Any hopes John Major might have of a pre-election truce with the Euro- sceptics are about to be shattered. The "heroes and heroines" (their words, needless to say) of the Conservative party, including Teresa Gorman (below), Sir Teddy Taylor, Tony Marlow and others, have restyled themselves with a heavy whiff of martyrdom "the Westminster Eight" and are holding a number of "Save Our Currency" meetings.
An invitation to a meeting in Chester next month claims that "these are the heroes and heroines who stood up to the Government's bullying on Europe and were punished by having the whip removed". It adds, lest we think the event will be merely a piece of old-fashioned, healthy democratic debate in which all sides have a healthy, old-fashioned democratic respect for each other: "Save Our Currency invite you to hear the Euro-sceptics' side of the argument to balance the ceaseless drivel churned out by ... Kenneth Clarke and others ...".
Just in case anyone in the Government still thinks there might be a united front lurking there somewhere, one of the Westminster Eight, Christopher Gill, will be launching a new book today, In Their Own Words, full of quotes "that reveal the deceitfulness that has gone on throughout our membership of the EU".
Anybody for a coffin you can fold away?
Macabre tales of innovation from Zimbabwe, where the latest growth industry is ... the coffin. Roadside coffin sales, I learn, are the latest thing; and one bright entrepreneur has spotted a market for frugal ingenuity: the collapsible coffin. Handy to transport to isolated villages, the canvas-covered wooden frame folds up like a deckchair and fits neatly into a briefcase-sized bag.
A prudent investment. After all, in the words of the accompanying advertisment - one to make Saatchi & Saatchi eat their hearts out - "You bury your dead, not your future."
Soaraway BA flops with its staff
I must hand it to British Airways News, the in-house journal of our national airline. It won't let loyalty get in the way of a good story.
On the back page of the new issue is an employee opinion survey. It says that "only around 50 per cent of people are satisfied with the level of involvement and opportunity to use initiative. Furthermore, only approximately a third of employees feel that British Airways is open and honest in its internal dealing with them."
When even your own employees are unimpressed with your honesty and openness, it takes a brave man or woman to reveal that to the world. Small wonder the intrepid British Airways News hack merely signs him or herself "News Reporter".
After the Knowledge, time for charm school
Now that New York cab drivers are reportedly having courses in charm - beginning with 50 courteous phrases, from the most elementary "thank you" to "I'm sorry if you think I am driving too fast, sir," I inquired whether our own "only speak when I'm spoken to" Hackney carriage drivers have similar instruction. I'm told there is no formal courtesy training, but they are judged on "temperament" by examiners at the Public Carriage Office when they take the Knowledge. A pleasing temperament translates into street parlance as: "I thought this route would cut out traffic, guv."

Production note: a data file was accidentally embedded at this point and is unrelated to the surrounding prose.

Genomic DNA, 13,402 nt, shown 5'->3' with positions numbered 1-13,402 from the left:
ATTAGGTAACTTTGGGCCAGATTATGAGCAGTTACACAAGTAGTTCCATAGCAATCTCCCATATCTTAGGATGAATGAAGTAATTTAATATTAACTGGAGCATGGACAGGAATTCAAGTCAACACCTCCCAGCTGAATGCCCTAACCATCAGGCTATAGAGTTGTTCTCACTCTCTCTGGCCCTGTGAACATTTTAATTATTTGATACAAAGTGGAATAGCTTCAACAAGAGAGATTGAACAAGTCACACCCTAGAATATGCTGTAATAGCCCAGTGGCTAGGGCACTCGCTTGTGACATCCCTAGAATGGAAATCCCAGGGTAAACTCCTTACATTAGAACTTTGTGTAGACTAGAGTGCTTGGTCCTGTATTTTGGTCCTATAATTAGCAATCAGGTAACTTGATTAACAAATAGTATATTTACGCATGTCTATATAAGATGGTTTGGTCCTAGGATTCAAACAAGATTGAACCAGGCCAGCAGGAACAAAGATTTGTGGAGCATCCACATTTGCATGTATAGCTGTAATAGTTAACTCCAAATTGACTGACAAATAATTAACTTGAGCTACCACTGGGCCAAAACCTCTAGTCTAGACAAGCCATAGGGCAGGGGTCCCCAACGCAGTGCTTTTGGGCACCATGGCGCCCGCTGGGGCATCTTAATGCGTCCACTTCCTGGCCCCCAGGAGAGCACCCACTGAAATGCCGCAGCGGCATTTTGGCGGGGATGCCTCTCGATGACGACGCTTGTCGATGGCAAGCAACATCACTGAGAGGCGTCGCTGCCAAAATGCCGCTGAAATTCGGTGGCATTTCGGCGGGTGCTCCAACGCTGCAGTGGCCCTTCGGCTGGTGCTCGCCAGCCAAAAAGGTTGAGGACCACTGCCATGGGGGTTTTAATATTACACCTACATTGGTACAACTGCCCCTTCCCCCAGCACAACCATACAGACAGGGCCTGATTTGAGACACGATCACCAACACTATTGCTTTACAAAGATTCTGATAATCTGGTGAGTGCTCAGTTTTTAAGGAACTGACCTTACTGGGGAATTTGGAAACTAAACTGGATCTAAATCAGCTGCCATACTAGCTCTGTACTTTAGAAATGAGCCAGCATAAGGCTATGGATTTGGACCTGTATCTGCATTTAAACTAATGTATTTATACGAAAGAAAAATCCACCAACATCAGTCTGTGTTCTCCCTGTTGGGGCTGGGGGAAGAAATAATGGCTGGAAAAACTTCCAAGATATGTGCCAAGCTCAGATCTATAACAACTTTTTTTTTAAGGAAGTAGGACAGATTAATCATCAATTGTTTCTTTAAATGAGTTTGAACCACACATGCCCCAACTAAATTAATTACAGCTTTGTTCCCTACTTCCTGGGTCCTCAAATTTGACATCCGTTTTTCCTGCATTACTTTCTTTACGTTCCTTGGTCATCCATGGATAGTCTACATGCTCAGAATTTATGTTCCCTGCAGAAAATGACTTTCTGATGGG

Sorry Ringo, the joke's on you
My selection yesterday from the current round of jokes in the music industry vilifying drummers has prompted a reader of a certain vintage to remind me that there was an earlier butt of such jokes before Ginger Baker, late of the supergroup Cream (What do Ginger Baker and canteen coffee have in common? They're both awful without cream.) Ringo Starr, it seems, was the first target of these jibes, back in the Sixties. For example: "OK, I admit he's not the best drummer in the world." "Come off it, he's not even the best drummer in the Beatles."
And all for rather more than three tenners
A breathless press release reaches me about the Three Tenors concert at Wembley in July. Though the event has not sold out, the promoters have "found" a further 8,000 seats at Wembley, so it can now be watched by 55,000 people - "one person per 1,000 out of the nation's population", the promoters marvel; or rather fewer than watch women's hockey at the same venue, to put it another way. The Wembley show is planned to be the last ever together by Messrs Pavarotti, Domingo and Carerras, and a snip at pounds 35 to pounds 350. For those who want to revel in the occasion and buy VIP seats, I discovered yesterday what that entails. For a mere pounds 995 you not only get to see the show, you not only get a meal afterwards graced by the big three, but you also, wait for it, get free parking.Reuse content